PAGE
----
1. This is an appeal by the defendants in a suit for declaration of a right of way, for removal of an obstruction thereto, for a permanent injunction and for incidental reliefs. The plaintiff set up a claim to use the pathway for several purposes, namely, (a) to obtain, access to a public road across sand dunes which lie towards the north of his homestead, (b) to enable his workmen to bring materials for the repair and construction of houses, (c) to enable his sweepers to remove night soil, and (d) to take his cattle to the field. The defendants denied the existence of the alleged way and pleaded the bar of limitation. The trial Court decreed the suit. Upon appeal, the Subordinate Judge held that there was ample evidence to prove that the inmates of the house of the plaintiff had, for a period much exceeding 20 years, used the way for access to the sand dunes where they went to answer calls of nature; but he was not satisfied with the evidence as to the user of the pathway by sweepers, labourers and cattle. In this view the Subordinate Judge modified the decree of the primary Court and limited the declaration of the way for use by the inmates of the house of the plaintiff as a passage for access to the sand dunes on the north of the land of the defendants. The defendants were not satisfied with this partial success and have appealed to this Court, substantially on the ground that the facta found are not sufficient to justify the declaration of a prescriptive right of way under Section 26 of the Indian Limitation Act.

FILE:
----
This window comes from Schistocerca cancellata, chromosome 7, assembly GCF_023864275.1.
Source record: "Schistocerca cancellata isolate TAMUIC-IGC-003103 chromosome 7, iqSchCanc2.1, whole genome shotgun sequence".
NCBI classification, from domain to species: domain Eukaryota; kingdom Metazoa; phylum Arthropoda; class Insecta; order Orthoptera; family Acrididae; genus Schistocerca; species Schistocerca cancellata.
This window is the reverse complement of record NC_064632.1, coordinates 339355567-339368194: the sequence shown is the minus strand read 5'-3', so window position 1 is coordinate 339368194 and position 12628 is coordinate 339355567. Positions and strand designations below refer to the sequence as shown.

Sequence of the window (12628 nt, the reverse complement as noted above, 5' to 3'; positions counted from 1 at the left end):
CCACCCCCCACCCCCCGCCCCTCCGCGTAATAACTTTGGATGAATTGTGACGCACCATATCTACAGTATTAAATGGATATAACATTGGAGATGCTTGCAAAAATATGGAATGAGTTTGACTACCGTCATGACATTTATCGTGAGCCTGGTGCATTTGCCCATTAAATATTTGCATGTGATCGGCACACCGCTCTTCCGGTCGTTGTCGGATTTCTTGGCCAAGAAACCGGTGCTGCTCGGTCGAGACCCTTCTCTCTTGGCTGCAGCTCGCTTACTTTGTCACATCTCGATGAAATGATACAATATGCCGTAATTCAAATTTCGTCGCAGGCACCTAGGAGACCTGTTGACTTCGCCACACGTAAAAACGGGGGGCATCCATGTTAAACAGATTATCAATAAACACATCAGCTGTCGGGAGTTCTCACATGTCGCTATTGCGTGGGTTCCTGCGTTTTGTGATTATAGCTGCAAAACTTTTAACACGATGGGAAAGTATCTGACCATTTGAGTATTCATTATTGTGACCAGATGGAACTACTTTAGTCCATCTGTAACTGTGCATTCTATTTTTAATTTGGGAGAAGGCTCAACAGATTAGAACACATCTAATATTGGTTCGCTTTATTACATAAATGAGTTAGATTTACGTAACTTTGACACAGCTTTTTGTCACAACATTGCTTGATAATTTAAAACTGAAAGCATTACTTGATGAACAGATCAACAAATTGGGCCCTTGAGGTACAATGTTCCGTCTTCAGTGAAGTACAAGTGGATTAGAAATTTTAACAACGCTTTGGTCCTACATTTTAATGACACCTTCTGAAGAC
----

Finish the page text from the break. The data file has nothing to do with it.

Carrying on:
2. To enable a plaintiff to establish that he has acquired, under the Statute, an absolute and indefeasible right of way, he must prove that the way has been peaceably and openly enjoyed by a person claiming title thereto as an easement and as of right, without interruption, and for twenty, years. The Subordinate Judge has found that in this case the user extended over a. period much longer than 20 years, that the right was peaceably and openly enjoyed, without interruption, as an easement and not on account of any proprietary interest in the land and that no permission was obtained from the defendants or their predecessors. The plaintiff must accordingly be deemed to have acquired an absolute and indefeasible right of way.